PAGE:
Awesome post! I really enjoyed the clarity and concision of your writing and am impressed with the sustainable competitive advantages present in this business/operating model combination. It definitely feels like Pomona has carved out a defensible niche for itself at the high-end of the market, although the durability of long-run pricing power is a fair question.
A few questions:
(1) How much of a discount in price do you think you’d have to receive to send your own children to an online version of Pomona with the same professors, curriculum, and exams but without the social, extracurricular, and other in-person intangible experiences? I’d imagine this amount would be a function of your financial situation, but the deeply-rooted desire to provide the best possible opportunities for your children + the existence of government, private, and school-funded subsidies would also limit elasticity.
(2) How differentiated and difficult to replicate do you think the Pomona experience was/is? Top-tier education has been and still is an inflationary good because true substitutes are so hard to create. Top-tier professors are scarce – do you think Pomona’s stand out in terms of quality? While other top-tier institutions might be able to pull them away, how likely do you think it is that they would go to an online or lower-tier competitor?
(3) How much of your personal success and character would you attribute to your alma mater? A key supporting factor to pricing power is the willingness of alumni to donate and subsidize tuition for current students. Pomona’s large per-student endowment size is a sign of its historical success in this regard. Do you think this is slipping, or are they continuing to execute at a high level?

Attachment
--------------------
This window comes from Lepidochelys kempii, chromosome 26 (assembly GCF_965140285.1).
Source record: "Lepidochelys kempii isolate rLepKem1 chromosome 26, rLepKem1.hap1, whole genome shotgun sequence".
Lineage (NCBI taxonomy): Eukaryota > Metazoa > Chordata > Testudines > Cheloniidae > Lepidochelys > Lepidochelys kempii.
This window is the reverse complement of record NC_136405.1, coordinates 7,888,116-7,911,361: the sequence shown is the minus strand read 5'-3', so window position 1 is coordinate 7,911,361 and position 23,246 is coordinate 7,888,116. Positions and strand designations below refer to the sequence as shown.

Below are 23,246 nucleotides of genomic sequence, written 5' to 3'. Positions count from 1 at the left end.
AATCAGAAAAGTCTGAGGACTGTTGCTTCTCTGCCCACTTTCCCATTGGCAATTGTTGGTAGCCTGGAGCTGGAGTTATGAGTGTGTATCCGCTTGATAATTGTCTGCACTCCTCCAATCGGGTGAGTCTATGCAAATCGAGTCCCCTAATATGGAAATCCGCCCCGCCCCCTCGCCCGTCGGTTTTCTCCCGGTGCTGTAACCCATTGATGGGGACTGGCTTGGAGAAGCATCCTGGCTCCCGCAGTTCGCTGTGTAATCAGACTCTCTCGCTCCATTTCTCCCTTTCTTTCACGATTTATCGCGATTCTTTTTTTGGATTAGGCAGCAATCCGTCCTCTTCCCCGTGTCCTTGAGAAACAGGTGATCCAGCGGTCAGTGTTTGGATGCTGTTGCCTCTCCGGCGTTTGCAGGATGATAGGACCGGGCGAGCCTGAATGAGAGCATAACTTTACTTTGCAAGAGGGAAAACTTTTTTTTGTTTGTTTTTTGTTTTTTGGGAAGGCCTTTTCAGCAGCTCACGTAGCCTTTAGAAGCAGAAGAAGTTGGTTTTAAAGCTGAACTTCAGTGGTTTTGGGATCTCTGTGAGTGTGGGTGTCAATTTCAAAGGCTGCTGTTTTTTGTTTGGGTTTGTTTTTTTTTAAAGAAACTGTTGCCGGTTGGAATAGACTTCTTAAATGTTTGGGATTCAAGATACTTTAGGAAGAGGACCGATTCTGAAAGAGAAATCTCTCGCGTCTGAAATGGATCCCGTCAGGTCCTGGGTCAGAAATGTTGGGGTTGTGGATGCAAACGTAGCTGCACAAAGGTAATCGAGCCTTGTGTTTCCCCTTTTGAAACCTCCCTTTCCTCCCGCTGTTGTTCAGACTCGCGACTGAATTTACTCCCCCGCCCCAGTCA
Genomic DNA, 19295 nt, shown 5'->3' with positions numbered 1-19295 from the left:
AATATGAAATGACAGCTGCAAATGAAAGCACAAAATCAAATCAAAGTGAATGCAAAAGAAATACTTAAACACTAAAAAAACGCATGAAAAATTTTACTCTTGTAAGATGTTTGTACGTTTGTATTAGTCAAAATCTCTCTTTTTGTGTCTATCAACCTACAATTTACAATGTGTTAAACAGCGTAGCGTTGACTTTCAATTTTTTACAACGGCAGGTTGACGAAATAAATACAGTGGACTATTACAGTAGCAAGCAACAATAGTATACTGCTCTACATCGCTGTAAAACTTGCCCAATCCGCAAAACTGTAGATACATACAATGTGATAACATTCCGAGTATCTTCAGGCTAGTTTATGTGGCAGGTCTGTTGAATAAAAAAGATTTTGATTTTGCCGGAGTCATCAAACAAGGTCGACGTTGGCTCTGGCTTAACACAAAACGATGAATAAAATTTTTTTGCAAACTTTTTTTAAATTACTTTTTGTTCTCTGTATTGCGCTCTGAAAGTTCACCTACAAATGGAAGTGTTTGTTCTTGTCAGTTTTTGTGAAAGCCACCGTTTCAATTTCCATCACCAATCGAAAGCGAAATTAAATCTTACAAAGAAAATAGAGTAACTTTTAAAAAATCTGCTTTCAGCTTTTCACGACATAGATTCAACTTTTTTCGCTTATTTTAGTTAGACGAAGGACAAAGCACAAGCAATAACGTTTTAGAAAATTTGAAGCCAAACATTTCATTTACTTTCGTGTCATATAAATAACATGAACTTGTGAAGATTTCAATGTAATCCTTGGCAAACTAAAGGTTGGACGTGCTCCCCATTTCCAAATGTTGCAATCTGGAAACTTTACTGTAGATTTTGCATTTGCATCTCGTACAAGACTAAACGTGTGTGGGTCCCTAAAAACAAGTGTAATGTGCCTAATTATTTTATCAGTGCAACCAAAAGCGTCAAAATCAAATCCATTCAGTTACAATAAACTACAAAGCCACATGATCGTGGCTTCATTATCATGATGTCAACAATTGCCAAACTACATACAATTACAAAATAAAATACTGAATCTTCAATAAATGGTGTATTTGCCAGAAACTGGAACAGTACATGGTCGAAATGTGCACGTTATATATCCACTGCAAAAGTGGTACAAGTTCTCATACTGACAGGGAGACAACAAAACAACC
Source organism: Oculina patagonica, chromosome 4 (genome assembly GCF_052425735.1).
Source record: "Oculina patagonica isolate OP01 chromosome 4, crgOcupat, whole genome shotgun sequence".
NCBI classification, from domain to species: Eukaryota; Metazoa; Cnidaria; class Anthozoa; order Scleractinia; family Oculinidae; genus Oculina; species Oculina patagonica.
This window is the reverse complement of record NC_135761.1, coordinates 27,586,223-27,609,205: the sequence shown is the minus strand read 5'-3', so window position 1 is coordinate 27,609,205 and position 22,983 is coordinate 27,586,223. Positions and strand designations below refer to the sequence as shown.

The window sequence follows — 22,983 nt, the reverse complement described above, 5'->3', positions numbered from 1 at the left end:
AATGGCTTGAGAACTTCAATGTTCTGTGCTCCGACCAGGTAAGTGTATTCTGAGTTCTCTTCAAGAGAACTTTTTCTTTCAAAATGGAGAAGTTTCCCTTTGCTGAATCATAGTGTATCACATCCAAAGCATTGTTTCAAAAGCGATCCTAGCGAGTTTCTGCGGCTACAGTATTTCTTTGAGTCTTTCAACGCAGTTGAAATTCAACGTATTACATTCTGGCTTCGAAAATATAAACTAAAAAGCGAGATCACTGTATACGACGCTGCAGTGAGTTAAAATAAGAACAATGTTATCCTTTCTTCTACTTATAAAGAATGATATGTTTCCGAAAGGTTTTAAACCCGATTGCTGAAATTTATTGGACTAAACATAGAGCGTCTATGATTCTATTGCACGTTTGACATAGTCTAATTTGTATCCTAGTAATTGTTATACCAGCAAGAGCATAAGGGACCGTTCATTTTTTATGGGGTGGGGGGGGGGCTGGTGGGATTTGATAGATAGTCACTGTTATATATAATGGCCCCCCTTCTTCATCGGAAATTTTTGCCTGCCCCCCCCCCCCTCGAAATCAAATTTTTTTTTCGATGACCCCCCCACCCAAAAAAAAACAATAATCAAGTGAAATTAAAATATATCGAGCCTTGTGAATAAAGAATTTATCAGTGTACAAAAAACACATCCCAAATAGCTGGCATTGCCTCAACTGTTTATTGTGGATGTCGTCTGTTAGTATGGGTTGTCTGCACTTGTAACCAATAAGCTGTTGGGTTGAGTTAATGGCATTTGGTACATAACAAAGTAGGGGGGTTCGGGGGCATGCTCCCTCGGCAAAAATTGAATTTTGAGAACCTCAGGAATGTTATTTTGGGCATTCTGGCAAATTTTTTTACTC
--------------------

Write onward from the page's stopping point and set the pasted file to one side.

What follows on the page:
Kohei, thanks for giving me a heads up about this post when we ran into each other the other day; I really enjoyed reading about this business I’d never heard of before!
A few questions:
(1) How are Nitori and IKEA perceived differently in Japan? How does that factor into the performance of their businesses in the region? I ask because at HBS, I’d guess IKEA is known as the poster-child of many of the business/operating practices that you discuss, yet in Japan, Nitori has achieved a much stronger market position. How much do you think this has to do with different and potentially superior business/operating models (e.g. the focus on interior goods rather than furniture) versus localization/home-team and first-mover advantages? If it is the former, how feasible do you think it would be for Nitori to expand its business to and win in other regions?
(2) How have you found the experience of using Nitori’s logistics services? How often did you use the in-house service versus third-party logistics specialists? Is there a meaningful cost differential to the end consumer?
Thanks again for sharing! If you happen to have any Nitori products in Boston, I’d love to swing by and check them out at some point!! 🙂
Thanks Trang! This was an interesting and thoughtful analysis of a superior business and operating model that should continue to spread through and disrupt the transportation industry.
A couple questions come to mind:
(1) How much of this model can and cannot be replicated by competitors? For example, curbside pickup instead of bus terminals as a cost-saving measure seems like a no-brainer, but (a) why can’t existing competitors and new entrants do the same thing? (is there a regulatory + space constraint?), and (b) as boltbus scales up, will it have to eventually build out its own terminals if it has enough transportation volume? Can the same replicability be said for the boarding process and the pricing scheme?
(2) How much of this seemingly lower pricing scheme is actually growing the revenue/profit pie (lower per unit price offset by even more volume –> more revenue) rather than shrinking the pie while allowing boltbus to take share? If it is the latter, then how sustainable is profit/share capture by one particular firm, especially if competitive advantages not sustainable (i.e. can be replicated by other firms)?
In the long-run, it seems that these changes are providing greater value to end consumers and making bus transit more affordable and comfortable, but perhaps any capital providers to these companies should not expect an attractive financial return.